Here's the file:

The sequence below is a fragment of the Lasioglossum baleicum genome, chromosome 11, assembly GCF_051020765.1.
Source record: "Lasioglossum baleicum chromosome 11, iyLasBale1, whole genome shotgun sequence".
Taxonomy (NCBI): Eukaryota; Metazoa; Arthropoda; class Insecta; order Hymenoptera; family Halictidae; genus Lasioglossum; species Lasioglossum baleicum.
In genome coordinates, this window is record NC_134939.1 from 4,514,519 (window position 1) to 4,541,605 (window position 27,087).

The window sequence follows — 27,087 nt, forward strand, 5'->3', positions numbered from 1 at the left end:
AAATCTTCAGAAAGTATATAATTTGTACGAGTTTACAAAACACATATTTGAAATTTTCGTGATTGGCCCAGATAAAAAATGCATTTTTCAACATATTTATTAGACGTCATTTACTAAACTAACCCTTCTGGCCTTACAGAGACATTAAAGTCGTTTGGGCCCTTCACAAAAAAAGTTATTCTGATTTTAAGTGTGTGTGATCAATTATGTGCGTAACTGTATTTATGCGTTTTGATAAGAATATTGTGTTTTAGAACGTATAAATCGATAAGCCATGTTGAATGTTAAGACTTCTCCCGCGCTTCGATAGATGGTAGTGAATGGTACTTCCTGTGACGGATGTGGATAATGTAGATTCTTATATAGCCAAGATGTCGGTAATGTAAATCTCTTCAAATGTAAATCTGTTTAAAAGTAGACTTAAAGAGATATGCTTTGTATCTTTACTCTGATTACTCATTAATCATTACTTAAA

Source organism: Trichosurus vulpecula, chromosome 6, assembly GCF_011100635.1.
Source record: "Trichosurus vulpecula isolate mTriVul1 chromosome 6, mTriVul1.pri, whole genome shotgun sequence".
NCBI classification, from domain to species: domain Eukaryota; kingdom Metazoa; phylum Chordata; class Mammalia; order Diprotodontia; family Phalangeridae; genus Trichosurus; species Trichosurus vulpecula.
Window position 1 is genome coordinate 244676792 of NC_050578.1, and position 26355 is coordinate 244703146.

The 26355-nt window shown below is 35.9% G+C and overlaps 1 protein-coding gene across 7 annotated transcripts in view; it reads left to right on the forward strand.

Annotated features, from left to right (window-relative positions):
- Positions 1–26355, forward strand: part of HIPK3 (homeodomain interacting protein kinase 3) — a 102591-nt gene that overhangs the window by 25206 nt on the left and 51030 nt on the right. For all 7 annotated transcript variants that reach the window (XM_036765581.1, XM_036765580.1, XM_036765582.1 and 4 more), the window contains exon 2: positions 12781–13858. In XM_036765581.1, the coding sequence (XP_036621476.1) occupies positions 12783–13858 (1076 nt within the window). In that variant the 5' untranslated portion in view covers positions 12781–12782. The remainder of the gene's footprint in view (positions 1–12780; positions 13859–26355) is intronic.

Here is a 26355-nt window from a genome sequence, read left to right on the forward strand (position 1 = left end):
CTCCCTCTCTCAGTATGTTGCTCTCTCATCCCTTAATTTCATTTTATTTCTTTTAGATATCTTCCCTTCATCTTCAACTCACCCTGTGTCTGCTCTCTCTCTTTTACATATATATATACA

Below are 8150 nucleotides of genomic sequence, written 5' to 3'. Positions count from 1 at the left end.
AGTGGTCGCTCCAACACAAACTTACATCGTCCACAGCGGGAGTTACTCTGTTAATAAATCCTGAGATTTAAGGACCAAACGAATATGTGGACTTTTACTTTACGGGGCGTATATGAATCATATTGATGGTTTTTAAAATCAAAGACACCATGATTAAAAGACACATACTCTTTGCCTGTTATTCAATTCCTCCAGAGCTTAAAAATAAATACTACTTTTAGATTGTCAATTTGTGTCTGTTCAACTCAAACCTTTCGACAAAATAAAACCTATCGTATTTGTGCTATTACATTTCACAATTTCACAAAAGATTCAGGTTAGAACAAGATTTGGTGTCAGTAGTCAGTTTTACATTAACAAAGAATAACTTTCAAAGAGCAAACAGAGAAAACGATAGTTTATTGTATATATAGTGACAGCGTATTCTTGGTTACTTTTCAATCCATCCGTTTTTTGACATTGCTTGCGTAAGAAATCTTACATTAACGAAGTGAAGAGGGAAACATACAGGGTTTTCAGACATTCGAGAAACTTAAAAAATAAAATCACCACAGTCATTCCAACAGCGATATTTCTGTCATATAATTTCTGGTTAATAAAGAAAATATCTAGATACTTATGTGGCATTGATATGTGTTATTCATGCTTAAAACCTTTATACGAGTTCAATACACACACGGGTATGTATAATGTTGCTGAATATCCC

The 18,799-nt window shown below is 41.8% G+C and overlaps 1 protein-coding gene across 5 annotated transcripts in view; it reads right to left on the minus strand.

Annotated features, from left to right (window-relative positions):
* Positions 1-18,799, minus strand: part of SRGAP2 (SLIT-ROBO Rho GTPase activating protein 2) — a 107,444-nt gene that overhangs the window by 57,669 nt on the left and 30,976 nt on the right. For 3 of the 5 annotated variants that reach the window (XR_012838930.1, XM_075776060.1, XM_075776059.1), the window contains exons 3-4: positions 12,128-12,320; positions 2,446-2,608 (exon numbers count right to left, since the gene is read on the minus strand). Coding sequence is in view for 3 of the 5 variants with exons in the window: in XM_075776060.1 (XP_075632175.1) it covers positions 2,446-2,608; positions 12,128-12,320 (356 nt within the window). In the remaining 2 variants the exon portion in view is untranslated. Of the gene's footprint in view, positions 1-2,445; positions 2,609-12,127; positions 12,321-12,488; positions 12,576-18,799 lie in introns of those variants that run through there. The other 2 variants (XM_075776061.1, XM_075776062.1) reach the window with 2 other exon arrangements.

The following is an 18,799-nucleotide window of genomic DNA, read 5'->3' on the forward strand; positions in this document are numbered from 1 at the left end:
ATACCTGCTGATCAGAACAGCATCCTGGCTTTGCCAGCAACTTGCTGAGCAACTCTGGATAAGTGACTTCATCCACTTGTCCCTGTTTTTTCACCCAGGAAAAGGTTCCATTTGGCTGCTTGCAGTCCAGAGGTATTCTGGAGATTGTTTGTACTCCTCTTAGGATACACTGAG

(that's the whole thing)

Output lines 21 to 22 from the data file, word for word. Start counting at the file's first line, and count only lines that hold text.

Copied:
The following is an 18,799-nucleotide window of genomic DNA, read 5'->3' on the forward strand; positions in this document are numbered from 1 at the left end:
ATACCTGCTGATCAGAACAGCATCCTGGCTTTGCCAGCAACTTGCTGAGCAACTCTGGATAAGTGACTTCATCCACTTGTCCCTGTTTTTTCACCCAGGAAAAGGTTCCATTTGGCTGCTTGCAGTCCAGAGGTATTCTGGAGATTGTTTGTACTCCTCTTAGGATACACTGAG